Hundreds of electric scooters have started popping up around Fairfax County after the county announced last week that it had approved two vendors for its shared mobility device program.
Bird and Superpedestrian’s LINK can each have up to 300 scooters in the county, but depending on usage, that number could go up to a combined 1,200 scooters for the two companies. The devices are available for rent, costing $1 to unlock with rates depending on ride time.
Bird has discounts for low-income and older residents as well as veterans and other users, and the company already listed the devices on its app, including six scooters in West Falls Church as of mid-morning Tuesday (July 27). Other clusters are farther south and southeast in the county.
Superpedestrian says it plans to make its scooters available this fall.
“Like bicycles, e-scooters can be used on a highway, sidewalk, shared-use path, roadway, or crosswalk,” the county said in a news release.
The county required companies to limit scooters’ maximum speeds to 10 miles per hour, and they can’t be used on sidewalks or crosswalks with signage banning shared mobility devices. The county said Tuesday such signage hasn’t been placed so far.
The county says users should leave scooters parked in areas that don’t impede normal car or foot traffic. People who violate the county’s rules can face a misdemeanor and fine up to $50 for the first offense and up to $500 for each subsequent offense.
“When riding an e-scooter, use the sidewalk when possible,” county transportation spokesperson Anna Nissinen said in a statement. “Remember, if you’re riding on the sidewalk, you are required to yield the right of way to pedestrians! If there is no sidewalk or other off-street path to use, you may ride a scooter on the road if the speed limit is 25 mph or less.”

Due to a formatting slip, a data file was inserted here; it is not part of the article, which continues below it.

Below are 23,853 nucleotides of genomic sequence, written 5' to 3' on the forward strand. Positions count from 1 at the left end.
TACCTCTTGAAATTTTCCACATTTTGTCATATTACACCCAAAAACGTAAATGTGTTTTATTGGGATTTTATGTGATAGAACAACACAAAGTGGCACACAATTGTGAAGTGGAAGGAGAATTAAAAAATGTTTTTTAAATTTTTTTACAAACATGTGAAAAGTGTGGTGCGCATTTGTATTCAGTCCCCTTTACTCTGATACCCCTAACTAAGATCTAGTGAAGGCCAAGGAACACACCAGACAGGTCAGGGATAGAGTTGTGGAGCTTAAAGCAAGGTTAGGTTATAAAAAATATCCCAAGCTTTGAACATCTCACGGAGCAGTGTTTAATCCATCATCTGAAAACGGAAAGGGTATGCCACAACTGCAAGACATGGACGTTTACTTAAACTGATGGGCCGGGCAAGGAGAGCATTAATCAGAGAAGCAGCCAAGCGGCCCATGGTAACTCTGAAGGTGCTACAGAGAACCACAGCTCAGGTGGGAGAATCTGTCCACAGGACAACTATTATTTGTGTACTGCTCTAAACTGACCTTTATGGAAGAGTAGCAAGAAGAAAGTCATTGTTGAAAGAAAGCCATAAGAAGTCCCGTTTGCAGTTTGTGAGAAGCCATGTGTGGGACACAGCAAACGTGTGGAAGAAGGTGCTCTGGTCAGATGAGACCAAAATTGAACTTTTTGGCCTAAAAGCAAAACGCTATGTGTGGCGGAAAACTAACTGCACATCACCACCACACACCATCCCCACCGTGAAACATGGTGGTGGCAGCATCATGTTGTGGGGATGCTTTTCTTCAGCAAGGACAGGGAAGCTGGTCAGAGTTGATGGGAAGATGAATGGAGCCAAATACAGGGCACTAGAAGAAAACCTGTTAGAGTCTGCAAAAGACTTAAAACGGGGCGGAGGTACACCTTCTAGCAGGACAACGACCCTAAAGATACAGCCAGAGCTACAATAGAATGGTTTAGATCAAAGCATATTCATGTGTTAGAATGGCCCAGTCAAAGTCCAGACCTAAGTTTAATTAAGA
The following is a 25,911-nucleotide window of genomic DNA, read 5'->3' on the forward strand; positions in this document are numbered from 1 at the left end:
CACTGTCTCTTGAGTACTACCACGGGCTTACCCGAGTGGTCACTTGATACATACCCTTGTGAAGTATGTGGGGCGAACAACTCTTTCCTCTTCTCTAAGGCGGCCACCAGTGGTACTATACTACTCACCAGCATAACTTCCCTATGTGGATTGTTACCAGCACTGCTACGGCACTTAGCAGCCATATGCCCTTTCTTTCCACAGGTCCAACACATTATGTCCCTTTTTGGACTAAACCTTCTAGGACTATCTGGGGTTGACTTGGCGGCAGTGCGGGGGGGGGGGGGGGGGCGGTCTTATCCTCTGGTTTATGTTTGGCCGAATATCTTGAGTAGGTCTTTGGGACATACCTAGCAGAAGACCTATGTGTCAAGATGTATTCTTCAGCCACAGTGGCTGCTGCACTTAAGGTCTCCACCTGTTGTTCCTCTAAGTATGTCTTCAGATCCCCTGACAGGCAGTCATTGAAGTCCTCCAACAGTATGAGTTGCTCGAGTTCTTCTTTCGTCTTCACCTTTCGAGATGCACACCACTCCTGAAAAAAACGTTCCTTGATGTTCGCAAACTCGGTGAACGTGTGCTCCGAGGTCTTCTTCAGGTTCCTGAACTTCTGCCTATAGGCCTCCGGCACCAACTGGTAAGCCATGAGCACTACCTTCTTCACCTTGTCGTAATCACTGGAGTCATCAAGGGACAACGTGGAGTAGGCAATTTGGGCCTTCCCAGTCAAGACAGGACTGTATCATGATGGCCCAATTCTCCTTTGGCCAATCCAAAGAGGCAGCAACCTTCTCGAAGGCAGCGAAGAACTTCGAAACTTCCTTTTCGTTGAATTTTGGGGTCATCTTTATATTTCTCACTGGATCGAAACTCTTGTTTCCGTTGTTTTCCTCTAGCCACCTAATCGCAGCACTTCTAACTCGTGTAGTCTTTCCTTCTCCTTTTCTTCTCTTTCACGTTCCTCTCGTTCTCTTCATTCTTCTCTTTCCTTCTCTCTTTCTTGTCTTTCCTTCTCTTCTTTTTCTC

She also noted that e-scooter users should stay as far to the right as practicable and use the bike lane if there is one.
The Board of Supervisors approved the devices in November 2019. They were allowed to start Jan. 1, 2020, but no companies applied for permits until the spring of 2021.
During the approval process, supervisors placed rules on operations as it noted concerns about scooters possibly being abandoned.
To help address issues, the board is requiring $5,000 bonds from companies operating in the county. The money can be used if county staff have to remove and dispose of abandoned scooters.
“If you notice an e-scooter parked in an inappropriate place or left on private property, you can contact the device operator listed on the e-scooter and the operator must remove it,” the county said, noting that people can email [email protected] to report any issues.
Near Arlington National Cemetery, pedestrians and cyclists can at times see rideshare scooters abandoned along trails, scattered horizontally on the grass.
Bird spokesperson Courtney Black said in a statement that the company looks to educate riders with proper scooter etiquette, reminding them to not leave scooters in the public right-of-way, ensuring that sidewalks, driveways, and fire hydrants are accessible.
The company also allows members to use its Community Mode feature to report issues, which can involve things such as damaged or poorly parked scooters. Bird reviews the reports and sends someone to respond.
When asked about the county’s concerns with abandoned scooters, Superpedestrian says it has worked with cities across the U.S. with similar requirements where it operates.
“We’re proud that we’ve never been asked to leave a city or stop operation,” spokesperson Jamie Perkins said in a statement.
To address potential issues, the company has an in-house fleet team of local workers to manage operations in a timely way, using technology to make sure scooters are parked according to requirements and re-parked when needed to ensure availability and prevent them from stacking up in one place.
Superpedestrian is assessing how many scooters it will place in the area, working with Fairfax County as it scales up operations.
“We prioritize our service to areas with critical connections to public transit, areas with parking congestion and business demand, and also serve underserved areas,” Perkins wrote.
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